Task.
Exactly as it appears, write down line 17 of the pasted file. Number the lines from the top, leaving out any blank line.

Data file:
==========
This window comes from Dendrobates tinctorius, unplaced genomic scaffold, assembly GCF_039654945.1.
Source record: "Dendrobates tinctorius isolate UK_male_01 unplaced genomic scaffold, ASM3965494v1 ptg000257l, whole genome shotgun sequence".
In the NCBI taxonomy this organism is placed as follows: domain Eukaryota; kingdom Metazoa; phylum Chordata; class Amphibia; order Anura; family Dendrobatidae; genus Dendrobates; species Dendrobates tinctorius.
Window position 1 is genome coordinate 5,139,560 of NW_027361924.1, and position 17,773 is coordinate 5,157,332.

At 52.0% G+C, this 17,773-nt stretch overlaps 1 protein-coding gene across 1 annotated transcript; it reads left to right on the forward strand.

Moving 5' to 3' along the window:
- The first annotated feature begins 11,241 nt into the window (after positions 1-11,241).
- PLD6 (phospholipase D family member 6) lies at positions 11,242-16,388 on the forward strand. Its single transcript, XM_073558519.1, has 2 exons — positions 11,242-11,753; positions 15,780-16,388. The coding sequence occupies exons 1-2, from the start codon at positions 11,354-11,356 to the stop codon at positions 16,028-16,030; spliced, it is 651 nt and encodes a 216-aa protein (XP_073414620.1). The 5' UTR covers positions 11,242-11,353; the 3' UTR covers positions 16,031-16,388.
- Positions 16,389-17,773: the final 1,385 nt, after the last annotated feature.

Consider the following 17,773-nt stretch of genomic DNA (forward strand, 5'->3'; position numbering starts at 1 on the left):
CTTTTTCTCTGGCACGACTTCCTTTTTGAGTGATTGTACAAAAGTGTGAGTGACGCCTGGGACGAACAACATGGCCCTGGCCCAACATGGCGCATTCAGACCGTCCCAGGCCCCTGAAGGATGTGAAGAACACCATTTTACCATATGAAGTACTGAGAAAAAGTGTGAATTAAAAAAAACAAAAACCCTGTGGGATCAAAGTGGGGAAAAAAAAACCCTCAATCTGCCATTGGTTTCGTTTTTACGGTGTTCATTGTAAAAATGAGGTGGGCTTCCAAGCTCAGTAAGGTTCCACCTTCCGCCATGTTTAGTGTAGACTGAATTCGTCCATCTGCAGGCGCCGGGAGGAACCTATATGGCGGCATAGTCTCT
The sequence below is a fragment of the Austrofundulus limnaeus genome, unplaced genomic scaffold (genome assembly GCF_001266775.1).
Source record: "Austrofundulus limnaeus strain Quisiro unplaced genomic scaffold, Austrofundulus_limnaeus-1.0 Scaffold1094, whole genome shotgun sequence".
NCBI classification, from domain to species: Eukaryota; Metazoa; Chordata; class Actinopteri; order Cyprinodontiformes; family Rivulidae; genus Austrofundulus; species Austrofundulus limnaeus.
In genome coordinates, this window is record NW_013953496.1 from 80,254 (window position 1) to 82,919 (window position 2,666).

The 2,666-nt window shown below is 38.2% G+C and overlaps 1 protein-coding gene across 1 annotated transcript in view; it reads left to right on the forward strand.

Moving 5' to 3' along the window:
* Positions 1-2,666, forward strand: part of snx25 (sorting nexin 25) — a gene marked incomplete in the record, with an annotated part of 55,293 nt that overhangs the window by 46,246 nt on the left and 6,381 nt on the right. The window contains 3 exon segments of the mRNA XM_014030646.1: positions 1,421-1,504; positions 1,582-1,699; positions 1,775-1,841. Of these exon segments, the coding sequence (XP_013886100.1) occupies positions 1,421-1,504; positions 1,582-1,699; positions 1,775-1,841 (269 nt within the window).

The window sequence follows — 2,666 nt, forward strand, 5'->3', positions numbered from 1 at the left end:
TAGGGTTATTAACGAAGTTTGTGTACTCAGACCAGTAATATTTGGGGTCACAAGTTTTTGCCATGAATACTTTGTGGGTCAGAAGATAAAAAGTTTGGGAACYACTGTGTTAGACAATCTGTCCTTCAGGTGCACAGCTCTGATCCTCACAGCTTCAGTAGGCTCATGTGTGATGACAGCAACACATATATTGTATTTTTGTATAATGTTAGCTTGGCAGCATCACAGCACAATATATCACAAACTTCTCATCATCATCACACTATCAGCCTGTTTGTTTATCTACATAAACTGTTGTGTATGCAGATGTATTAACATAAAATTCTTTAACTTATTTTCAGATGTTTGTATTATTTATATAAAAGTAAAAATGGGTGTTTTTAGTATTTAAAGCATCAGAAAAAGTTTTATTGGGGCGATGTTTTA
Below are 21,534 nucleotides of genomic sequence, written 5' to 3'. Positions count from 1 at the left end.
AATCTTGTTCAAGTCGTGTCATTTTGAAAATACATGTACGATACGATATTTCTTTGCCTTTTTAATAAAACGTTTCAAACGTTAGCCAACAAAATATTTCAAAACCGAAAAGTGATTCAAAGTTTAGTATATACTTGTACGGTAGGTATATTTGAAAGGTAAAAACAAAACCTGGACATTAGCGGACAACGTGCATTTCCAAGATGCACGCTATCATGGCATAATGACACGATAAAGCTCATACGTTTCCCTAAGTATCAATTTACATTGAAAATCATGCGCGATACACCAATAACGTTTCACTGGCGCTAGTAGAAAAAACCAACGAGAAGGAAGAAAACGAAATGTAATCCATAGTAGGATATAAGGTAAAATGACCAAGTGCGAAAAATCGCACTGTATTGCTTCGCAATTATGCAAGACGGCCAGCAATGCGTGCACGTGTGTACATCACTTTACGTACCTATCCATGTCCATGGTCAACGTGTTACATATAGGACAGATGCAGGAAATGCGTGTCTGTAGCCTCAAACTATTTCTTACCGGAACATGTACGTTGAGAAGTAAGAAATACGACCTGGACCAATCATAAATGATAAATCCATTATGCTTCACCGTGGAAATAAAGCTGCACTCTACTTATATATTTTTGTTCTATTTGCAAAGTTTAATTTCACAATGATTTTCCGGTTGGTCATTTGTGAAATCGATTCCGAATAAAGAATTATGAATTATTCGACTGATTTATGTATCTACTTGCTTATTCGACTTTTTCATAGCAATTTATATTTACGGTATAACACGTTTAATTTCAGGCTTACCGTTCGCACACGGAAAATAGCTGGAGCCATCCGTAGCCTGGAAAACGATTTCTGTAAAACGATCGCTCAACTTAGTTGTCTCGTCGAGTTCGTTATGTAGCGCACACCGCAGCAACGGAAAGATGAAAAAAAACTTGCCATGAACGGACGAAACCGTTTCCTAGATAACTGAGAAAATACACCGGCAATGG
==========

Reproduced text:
Moving 5' to 3' along the window: